Political courage is the willingness to risk one's electoral future for the sake of the greater good. In "Profiles in Courage," John F. Kennedy wrote about senators who took unpopular stands, and some of them went down to defeat.
Newt Gingrich has displayed such courage from time to time. During the 1980s and '90s, his efforts to elect a GOP House majority put him high on the Democrats' target list. He kept at it, even though they nearly denied him reelection more than once.
Nevertheless, his courage took plenty of vacations when it came to policy convictions: Expedience led him to embrace trade protectionism and pork-barrel spending.
As for another major GOP candidate, Mitt Romney's would be a short chapter in "Profiles in Courage." When he was running for senator and governor in liberal Massachusetts, he cast himself as a pro-choice moderate. When he launched his first bid for the GOP nomination for president in 2007, he became more conservative. His conversion may well be genuine, and a President Romney might actually run political risks to uphold conservative principles. But his career to date offers little precedent.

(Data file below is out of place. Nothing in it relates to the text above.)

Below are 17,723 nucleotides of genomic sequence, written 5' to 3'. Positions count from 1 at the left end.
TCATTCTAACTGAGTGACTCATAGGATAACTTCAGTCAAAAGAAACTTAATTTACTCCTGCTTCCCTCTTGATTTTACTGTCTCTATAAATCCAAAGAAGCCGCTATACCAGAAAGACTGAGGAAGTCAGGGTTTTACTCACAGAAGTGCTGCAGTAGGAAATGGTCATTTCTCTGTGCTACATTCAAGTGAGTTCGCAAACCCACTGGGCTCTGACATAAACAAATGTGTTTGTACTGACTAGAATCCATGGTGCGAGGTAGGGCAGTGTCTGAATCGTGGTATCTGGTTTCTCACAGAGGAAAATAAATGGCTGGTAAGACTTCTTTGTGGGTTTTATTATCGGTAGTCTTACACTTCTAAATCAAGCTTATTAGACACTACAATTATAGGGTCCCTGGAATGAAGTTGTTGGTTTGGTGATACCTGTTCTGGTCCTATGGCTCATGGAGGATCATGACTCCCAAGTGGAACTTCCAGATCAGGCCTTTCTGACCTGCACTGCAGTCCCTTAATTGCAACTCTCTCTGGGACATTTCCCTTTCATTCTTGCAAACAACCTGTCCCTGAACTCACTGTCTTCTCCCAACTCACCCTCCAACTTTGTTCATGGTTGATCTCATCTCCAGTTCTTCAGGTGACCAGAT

What Mr. Romney has in abundance is self-control. Thanks to his capacity for concentration and discipline, he went from earning top grades as a student to making top dollar as an executive. Everything about him – from his economic plan to his hairline – is methodically arranged. His campaign book is titled "No Apology," but a more fitting title would be "No Surprises."